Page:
“We are committed to supporting that demand in a technology-agnostic manner so that our customers get the best possible parts from the best possible 3D printing technology,” said Greg Thompson, Protolabs’ global product manager for 3D printing.
Thompson added that the technology will be going through an extensive internal assessment – giving it the ability to print parts with high reliability and repeatability, and helping to provide design expertise to customers to get the best out of more advanced designs associated with 3D printing using the Carbon platform.
“Carbon’s software technology can help develop both a range of lattice design and unique surface finish treatments similar to Mold-Tech finishes,” said Thompson. “However, these are not part of the standard software packages for the DLS technology and would be a collaborative project with our customer, Protolabs, and Carbon’s internal engineering team.”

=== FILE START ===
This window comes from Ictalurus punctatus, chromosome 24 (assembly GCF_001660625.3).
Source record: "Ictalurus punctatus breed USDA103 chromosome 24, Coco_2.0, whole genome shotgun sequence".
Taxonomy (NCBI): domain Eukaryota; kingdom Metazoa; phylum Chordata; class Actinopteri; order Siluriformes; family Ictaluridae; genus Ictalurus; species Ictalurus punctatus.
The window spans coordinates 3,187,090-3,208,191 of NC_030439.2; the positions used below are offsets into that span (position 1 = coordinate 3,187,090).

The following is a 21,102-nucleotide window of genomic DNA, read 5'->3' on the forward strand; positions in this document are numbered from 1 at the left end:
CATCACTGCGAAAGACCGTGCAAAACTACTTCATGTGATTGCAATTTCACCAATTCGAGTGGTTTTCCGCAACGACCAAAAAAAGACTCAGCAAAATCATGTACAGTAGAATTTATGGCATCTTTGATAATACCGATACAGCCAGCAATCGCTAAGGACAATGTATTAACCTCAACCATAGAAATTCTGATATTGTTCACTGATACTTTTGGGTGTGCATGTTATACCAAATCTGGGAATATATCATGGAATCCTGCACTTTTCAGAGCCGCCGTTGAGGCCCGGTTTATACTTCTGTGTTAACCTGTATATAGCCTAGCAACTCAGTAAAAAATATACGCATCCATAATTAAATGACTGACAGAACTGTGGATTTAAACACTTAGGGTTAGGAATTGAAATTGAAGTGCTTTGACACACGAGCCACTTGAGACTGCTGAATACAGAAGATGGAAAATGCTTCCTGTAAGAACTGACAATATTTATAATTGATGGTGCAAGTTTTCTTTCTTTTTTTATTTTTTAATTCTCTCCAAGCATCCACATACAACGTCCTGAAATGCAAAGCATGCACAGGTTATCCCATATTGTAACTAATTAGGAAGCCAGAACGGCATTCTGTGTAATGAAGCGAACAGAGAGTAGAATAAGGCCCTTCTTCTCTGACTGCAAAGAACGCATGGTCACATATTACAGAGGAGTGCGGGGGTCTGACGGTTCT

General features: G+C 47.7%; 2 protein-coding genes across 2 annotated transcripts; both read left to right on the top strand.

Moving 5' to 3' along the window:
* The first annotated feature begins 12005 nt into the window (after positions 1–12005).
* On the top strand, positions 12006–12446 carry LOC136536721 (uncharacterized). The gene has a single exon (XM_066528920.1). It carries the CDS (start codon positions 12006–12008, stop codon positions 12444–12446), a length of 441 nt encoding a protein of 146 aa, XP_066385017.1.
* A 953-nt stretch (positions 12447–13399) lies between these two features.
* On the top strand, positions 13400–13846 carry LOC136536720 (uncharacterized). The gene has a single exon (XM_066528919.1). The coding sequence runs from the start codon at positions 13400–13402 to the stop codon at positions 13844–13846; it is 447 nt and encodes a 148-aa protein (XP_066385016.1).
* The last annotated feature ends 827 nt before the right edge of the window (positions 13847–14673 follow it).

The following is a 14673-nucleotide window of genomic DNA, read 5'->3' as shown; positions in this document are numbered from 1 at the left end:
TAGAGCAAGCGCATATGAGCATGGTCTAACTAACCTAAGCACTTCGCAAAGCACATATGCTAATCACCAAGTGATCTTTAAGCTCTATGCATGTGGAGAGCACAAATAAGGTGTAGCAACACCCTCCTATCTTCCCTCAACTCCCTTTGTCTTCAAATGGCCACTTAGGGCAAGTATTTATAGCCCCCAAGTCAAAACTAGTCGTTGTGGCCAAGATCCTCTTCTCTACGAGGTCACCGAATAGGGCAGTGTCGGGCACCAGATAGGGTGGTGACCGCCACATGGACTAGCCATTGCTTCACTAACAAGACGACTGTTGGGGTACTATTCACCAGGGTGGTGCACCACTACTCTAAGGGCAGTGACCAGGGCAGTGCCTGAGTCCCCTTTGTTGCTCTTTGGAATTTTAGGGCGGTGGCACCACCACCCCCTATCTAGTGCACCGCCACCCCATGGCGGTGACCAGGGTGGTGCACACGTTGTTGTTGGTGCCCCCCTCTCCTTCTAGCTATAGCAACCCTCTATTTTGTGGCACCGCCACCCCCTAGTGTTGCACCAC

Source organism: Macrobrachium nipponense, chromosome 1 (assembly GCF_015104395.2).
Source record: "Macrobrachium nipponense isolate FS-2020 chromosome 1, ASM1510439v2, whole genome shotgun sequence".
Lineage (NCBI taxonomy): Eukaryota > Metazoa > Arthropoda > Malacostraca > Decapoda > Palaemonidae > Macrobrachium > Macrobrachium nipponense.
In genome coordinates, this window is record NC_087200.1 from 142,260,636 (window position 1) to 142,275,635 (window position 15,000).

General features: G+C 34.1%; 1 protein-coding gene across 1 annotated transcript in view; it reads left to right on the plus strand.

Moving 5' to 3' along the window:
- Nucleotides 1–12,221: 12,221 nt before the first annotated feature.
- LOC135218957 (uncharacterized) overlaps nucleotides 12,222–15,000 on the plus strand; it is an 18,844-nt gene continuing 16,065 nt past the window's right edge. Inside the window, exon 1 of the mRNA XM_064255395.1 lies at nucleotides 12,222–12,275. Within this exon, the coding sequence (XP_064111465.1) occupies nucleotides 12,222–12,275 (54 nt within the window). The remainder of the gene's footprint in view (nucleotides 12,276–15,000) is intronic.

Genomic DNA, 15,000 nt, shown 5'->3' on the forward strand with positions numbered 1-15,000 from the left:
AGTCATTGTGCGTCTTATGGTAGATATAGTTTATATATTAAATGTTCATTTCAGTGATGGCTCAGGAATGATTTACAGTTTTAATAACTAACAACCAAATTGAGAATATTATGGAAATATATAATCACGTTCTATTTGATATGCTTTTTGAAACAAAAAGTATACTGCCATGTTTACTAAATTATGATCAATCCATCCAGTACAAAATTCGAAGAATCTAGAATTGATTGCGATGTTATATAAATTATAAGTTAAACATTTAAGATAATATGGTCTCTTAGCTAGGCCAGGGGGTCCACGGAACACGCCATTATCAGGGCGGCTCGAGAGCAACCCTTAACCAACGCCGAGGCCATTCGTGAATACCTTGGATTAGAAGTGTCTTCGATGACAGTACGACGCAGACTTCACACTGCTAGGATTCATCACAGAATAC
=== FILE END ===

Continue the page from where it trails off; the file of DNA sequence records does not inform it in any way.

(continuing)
RPU70, a rigid polyurethane with properties similar to an ABS and FPU50, a flexible polyurethane that is similar to a molded Polypropylene will be the first materials available through Protolabs.
Assuming all goes well there’s some scope for Carbon-built parts for Protolabs customers in the UK in the future.
“Currently all of our Carbon capacity is located in the United States. We are excited to learn from the launch in the US market and bring the Carbon technology to Europe when appropriate,” Thompson concluded.
Protolabs is one of largest suppliers of custom 3D printing services in the world, producing more than 100,000 printed components every month across six different additive manufacturing technologies.
“An important part of Carbon’s strategy is to empower engineers around the world to design and bring to market better products made with Carbon’s Digital Light Synthesis technology. We’re proud to partner with Protolabs, a key player in the industry, to make the Carbon Platform accessible to its customers,” said Phil DeSimone, Carbon’s chief customer officer and co-founder.